The Mn Criminal Defense, Personal Injury & Family Law Blog
How Far Does MN’s Dog Bite Law Stretch?
May 2, 2019
Minnesota has one of the most victim-friendly dog bite laws in the country. Pet owners are strictly liable for dog bite injuries, even if they did not know the animal was dangerous. Minnesota law essentially presumes that certain dogs are dangerous, based on their size and their genetic makeup. Though not always true, that’s certainly a reasonable assumption.
Liability extends to both economic and noneconomic injuries. Physical dog bite injuries often require extensive reconstructive surgery. That’s particularly true if, as is often the case, the victim is a young child. Buffalo injury lawyers also obtain compensation for emotional injuries. Most dog bite victims, especially children, struggle with life-altering Post Traumatic Stress Disorder symptoms.
Because of the strict liability law’s expansive nature, Buffalo injury lawyers on both sides of the bar have tested it from time to time. These experiments are not just academic exercises. They may have a direct impact on your family.
Indirect Animal Attacks
People attack each other in many different ways. But as far as Minnesota courts are concerned, dogs only attack people when they bite.
In a 1991 case, the Minnesota Supreme Court refused to extend the dog bite statute to a distracted driving fatality. A pet owner lost control of her dog in her vehicle, and then she lost control of the vehicle itself. In so doing, she fatally struck a small child. The family filed a legal claim against the pet owner and initially prevailed in trial court.
But the Supreme Court ultimately reversed that decision. The Justices reasoned that “attack” and “injure” are both direct, active verbs. Therefore, although the dog arguably caused the distracted driving incident, it did not actively “attack” or “injure” the child.
The family might still have a claim for negligence, the court noted. According to the record, the animal was “frisky.” So, carrying it unrestrained in a vehicle was not only unsafe for the dog. It was also dangerous for everyone else.
There is an important lesson here for Buffalo injury lawyers. It’s important to proceed under the correct legal theory. In a dog bite claim, that could be the strict liability statute, negligence, or scienter (knowledge). Essentially, if the animal had attacked someone before, the owner is held to a higher standard of care.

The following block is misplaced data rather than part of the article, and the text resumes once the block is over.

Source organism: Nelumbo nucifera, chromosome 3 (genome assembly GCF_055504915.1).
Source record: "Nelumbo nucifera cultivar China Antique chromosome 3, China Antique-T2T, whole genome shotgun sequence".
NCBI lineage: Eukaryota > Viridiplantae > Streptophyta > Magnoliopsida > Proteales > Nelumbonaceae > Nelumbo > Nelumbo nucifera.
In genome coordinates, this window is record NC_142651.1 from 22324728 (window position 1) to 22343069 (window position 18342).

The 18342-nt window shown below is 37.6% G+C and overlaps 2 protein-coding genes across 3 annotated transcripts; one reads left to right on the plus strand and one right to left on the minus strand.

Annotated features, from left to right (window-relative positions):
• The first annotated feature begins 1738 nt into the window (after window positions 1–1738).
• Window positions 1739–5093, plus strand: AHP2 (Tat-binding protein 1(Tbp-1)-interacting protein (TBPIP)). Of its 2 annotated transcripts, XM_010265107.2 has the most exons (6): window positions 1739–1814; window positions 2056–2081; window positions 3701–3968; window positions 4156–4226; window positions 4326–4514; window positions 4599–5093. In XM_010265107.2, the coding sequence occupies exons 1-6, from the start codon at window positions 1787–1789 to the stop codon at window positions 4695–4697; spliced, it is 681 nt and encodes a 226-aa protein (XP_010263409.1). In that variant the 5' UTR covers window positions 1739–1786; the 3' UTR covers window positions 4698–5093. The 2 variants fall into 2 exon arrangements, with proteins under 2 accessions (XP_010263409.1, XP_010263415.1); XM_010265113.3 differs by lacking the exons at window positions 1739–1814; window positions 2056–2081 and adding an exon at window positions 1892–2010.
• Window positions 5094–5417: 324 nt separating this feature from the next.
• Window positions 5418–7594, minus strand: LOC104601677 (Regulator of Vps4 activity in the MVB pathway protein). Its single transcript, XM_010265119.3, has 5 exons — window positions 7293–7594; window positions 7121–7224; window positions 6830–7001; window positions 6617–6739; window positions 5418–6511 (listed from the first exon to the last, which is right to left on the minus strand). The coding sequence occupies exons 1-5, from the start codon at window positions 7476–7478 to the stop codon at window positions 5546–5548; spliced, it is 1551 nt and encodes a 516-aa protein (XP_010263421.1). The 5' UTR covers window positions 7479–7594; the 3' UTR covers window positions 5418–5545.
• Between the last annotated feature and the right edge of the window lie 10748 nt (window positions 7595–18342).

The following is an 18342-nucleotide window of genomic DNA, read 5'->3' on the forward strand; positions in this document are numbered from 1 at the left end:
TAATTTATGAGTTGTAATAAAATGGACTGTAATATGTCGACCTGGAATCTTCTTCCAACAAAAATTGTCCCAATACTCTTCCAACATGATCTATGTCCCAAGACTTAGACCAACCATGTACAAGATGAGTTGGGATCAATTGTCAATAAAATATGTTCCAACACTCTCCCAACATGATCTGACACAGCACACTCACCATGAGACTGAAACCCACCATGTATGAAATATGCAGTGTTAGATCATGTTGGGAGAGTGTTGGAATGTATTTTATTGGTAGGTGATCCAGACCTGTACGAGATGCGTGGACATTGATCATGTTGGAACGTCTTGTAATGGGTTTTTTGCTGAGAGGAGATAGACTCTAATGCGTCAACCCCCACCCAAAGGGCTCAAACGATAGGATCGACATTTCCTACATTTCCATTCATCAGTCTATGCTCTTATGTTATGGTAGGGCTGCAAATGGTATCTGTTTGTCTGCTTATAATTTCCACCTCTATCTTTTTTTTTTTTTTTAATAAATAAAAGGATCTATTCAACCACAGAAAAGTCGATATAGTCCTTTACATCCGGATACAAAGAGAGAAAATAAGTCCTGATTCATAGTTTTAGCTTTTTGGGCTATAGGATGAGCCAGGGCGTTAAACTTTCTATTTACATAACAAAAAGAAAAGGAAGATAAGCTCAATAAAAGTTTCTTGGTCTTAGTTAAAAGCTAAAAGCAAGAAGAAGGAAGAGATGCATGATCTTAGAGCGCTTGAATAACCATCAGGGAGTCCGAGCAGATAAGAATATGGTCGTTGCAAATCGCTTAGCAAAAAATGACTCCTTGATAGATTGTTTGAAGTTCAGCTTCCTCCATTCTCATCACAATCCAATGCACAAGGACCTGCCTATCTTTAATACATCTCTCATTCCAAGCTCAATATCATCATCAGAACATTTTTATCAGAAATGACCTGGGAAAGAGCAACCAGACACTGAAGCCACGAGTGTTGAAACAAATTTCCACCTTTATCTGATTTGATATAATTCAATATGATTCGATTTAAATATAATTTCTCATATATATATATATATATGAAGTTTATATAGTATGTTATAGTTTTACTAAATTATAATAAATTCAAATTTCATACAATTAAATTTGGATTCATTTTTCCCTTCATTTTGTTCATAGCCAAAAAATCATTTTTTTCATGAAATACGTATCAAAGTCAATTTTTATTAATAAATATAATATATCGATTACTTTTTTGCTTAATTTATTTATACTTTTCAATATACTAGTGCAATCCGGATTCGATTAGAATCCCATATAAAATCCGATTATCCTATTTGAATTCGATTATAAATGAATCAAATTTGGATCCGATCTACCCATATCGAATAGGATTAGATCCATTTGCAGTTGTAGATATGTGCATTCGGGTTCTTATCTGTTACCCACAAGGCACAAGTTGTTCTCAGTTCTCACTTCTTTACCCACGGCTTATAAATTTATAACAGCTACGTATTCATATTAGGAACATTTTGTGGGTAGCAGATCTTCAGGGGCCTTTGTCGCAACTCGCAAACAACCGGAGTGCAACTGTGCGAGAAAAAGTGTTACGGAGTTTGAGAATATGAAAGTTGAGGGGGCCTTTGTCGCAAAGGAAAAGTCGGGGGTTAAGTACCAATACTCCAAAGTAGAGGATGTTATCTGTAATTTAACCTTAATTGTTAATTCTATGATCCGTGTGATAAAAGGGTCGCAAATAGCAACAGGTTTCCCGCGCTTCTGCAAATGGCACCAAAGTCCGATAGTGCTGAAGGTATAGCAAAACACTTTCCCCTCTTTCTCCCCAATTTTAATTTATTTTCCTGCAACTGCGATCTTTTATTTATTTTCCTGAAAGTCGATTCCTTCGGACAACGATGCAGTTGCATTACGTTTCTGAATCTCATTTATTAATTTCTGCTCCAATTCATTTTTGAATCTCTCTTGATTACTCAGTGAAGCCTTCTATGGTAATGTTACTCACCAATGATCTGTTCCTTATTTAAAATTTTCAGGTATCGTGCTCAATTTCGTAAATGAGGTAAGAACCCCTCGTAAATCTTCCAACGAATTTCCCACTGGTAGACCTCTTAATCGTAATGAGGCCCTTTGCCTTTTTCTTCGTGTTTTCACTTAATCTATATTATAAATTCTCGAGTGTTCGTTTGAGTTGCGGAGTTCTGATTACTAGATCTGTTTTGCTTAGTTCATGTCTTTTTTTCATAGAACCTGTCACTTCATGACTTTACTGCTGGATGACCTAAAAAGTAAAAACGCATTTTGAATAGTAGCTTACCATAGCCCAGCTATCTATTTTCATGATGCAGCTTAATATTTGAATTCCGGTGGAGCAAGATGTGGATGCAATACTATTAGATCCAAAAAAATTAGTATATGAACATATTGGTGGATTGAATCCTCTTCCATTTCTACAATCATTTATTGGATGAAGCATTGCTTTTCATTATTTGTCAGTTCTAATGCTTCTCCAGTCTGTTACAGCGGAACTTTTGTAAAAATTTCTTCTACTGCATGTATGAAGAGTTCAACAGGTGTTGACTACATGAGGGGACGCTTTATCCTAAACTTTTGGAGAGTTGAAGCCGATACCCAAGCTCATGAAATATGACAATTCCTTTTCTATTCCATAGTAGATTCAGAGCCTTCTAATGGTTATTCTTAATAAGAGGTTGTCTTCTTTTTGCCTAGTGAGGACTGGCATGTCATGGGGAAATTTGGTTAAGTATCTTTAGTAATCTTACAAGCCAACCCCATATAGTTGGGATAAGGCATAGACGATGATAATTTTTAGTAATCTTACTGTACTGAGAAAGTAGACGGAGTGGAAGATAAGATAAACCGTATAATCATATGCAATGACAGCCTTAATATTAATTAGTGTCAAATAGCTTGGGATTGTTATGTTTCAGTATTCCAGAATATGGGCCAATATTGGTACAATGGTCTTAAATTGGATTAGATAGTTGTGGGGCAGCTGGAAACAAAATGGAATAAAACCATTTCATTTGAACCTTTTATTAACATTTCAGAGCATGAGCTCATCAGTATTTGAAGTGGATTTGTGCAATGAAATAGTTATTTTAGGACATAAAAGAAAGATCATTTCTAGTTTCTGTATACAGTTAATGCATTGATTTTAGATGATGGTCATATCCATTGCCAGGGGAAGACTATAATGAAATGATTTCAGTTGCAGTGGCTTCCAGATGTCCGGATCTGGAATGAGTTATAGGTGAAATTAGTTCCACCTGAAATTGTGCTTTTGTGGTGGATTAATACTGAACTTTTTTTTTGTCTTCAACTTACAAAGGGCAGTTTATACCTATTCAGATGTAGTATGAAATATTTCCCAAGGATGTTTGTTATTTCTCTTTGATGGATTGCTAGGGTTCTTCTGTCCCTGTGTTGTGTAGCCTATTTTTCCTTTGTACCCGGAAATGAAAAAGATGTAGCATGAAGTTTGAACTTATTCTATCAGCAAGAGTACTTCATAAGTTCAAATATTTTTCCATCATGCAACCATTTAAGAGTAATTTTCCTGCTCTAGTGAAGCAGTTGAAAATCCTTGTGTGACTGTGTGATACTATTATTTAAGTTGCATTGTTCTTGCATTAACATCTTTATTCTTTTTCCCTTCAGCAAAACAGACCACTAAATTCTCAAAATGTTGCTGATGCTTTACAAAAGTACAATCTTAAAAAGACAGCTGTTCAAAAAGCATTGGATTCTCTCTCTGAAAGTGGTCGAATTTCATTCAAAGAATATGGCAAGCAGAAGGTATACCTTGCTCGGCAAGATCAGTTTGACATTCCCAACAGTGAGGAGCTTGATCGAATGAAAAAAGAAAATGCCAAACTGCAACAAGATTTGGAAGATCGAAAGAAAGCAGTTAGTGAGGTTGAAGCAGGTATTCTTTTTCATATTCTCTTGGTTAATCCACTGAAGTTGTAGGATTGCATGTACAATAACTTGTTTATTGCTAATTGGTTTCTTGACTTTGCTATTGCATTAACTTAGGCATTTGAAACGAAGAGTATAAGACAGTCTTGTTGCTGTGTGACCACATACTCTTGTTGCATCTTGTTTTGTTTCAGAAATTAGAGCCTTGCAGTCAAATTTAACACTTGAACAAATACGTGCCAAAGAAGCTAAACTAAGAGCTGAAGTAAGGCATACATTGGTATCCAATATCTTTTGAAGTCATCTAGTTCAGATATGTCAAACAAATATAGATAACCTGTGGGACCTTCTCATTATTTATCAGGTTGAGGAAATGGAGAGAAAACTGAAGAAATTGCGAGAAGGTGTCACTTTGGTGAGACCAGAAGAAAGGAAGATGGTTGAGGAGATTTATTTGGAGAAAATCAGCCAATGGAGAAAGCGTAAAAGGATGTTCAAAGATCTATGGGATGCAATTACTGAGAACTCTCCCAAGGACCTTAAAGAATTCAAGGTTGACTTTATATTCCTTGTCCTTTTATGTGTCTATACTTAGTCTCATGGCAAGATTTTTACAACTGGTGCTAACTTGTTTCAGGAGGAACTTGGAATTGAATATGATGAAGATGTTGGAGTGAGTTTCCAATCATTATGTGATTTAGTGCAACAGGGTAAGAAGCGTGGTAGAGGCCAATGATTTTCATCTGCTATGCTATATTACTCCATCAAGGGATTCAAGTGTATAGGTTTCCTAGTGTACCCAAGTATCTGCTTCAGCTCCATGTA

Buffalo Injury Lawyers and Provoked Attacks
Provocation is basically the only recognized defense to a strict liability animal attack claim. Other defenses may be available to negligence and scienter claims. However, in this context, “provocation” is a very dense word.
First, it contains both physical and emotional elements. Teasing is not synonymous with provoking. To provoke a dog, the victim must inflict so much pain on the animal that a violent response is fully justified. If the provocation is repetitive, like hitting the dog with a stick, walking away, and then hitting the dog again, this defense is easier to establish. Additionally, the provocation must be malicious. Some people seemingly provoke animals to test their limits or to make themselves feel better.
Second, it doesn’t apply to everyone. As a matter of law, young children cannot provoke animals. Arguably, the same thing applies to very old victims.
Assumption of the risk may be a defense as well. In a very controversial case, the Minnesota Supreme Court recently affirmed the core principles of assumption of the risk, which are:
Voluntary assumption of
A known risk.
Many times, insurance company lawyers try to invoke “Beware of Dog” signs in this area. However, the victim/plaintiff must have been able to see the sign, read it, and understand it. If a bush or tree obscures the sign, it might as well not be there. Similarly, if the victim has limited reading or English skills, the sign might as well not be there. The same thing applies if the victim cannot make the connection between a dangerous dog and a bite injury.
Assumption of the risk is easier to prove if the owner issues a verbal “careful, he bites” warning.
This defense is normally absolute. If the insurance company proves assumption of the risk, and the insurance company has the burden of proof on this issue, the victim/plaintiff typically receives no compensation.
Count on an Aggressive Attorney
Dog bite victims may be entitled to significant compensation. For a free consultation with an experienced Buffalo injury lawyer, contact Carlson & Jones, P.A. We do not charge upfront legal fees in these cases.